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Eight steps to zero waste: cutting down on plastic packaging

In this eight-part series, sustainable food evangelist, writer and chef Tom Hunt tells you how to go waste-free in your own home. First up: cutting down on packaging when you shop

How to cut down on plastic packaging

What does 'zero waste' mean? Spoiler Alert! There's no such thing as zero waste – some waste is inevitable and happens at every step of the food chain, from the farm to our forks. That said, we can all waste a lot less. The charity Waste Watch says that on average every person in the UK throws away their own bodyweight in rubbish every seven weeks. Most households throw away at least 40kg of plastic each year, which is enough to pollute vast areas of ocean and wildlife.

Zero waste is an aspiration and philosophy about caring for our planet in simple and easy ways that also inadvertently adds real value and enjoyment to our own lives. For example, taking the time to find a local market that sells loose produce will not only reduce the plastic and packaging we buy, but more often than not, increase the quality of our produce while decreasing the costs.

Over the next year I'm going to lay out eight simple steps to help you reduce your waste, in the tastiest possible way. Each article will also appear with instructional videos, so that you can reference each step as and when you need to and become your own 'zhero' waster.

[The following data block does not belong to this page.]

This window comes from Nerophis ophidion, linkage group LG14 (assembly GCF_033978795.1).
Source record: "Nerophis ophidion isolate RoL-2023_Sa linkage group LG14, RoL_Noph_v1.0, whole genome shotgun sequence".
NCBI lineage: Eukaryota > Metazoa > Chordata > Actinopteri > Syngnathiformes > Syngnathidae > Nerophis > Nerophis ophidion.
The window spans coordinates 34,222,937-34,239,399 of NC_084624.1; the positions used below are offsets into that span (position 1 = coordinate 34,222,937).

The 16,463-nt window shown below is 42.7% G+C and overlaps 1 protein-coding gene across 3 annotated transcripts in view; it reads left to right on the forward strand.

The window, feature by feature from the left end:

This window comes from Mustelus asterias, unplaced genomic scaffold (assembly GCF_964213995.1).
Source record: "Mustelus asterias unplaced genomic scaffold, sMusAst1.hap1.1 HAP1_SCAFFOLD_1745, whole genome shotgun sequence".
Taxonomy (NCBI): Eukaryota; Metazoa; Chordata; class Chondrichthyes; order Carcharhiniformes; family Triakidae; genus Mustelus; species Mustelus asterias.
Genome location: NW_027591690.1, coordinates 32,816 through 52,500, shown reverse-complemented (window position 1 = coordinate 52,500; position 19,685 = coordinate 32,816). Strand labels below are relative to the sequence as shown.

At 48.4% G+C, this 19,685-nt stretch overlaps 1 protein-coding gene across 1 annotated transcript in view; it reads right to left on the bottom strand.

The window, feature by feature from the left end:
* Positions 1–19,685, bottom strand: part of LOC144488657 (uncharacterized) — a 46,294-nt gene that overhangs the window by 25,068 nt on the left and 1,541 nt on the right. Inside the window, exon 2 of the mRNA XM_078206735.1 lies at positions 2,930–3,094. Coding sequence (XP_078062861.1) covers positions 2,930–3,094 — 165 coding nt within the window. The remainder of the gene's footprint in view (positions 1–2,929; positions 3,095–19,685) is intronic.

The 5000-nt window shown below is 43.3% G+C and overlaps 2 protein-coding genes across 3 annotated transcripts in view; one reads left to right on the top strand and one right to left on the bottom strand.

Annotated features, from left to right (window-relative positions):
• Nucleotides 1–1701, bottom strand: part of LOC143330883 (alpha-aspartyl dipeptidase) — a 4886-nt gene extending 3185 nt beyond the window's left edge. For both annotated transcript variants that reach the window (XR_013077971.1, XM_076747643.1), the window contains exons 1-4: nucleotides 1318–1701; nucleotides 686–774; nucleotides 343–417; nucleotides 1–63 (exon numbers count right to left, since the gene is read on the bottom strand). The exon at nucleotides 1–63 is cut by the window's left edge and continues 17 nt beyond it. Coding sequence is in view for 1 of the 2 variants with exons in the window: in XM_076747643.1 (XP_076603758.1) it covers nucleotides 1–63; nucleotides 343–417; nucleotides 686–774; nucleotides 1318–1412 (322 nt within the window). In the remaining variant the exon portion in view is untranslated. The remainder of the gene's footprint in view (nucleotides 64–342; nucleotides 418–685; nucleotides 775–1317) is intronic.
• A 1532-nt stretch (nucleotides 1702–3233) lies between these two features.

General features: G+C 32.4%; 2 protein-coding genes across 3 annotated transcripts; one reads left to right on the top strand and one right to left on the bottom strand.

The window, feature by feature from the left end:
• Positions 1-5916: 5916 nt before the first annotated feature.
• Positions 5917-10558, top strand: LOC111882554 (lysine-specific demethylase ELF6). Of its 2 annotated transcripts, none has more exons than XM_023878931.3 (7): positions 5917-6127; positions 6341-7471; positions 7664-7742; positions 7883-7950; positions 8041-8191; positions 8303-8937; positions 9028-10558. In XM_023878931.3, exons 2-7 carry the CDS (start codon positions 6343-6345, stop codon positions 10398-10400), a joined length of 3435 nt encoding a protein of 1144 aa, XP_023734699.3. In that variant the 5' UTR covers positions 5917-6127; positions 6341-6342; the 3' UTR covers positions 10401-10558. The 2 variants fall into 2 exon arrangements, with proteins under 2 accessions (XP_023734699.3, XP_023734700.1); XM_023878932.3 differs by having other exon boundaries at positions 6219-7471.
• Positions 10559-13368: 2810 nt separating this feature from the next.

Step 1: Create your own packaging kit

Fruit and vegetables are washable and often come in their own compostable wrapping designed by nature. However, many places choose to display fruit and vegetables in plastic trays, cling wrapped. Hardy vegetables like potatoes and carrots are overfilled into non-recyclable bags and other foods are boxed in oversized plastic containers printed with picturesque farms that bear no connection to the produce.

How to cut down on plastic-waste

Create your own packaging kit to take with you next time you go shopping – light and practical, it will save you unnecessary waste.

You will need:

  • Two or three tote bags for vegetables and other groceries
  • Two or three tubs or jars for wet ingredients like olives, butter and soft cheese
  • Two pieces of cheese cloth or canva
  • Two egg boxes

Tip: When you do need to buy packaged ingredients, look for products packaged in containers that are reusable!

Tom Hunt is a chef, sustainability campaigner and patron of the charity Plan Zheroes. Find out more about Tom on Instagram at @cheftomhunt or at tomsfeast.com

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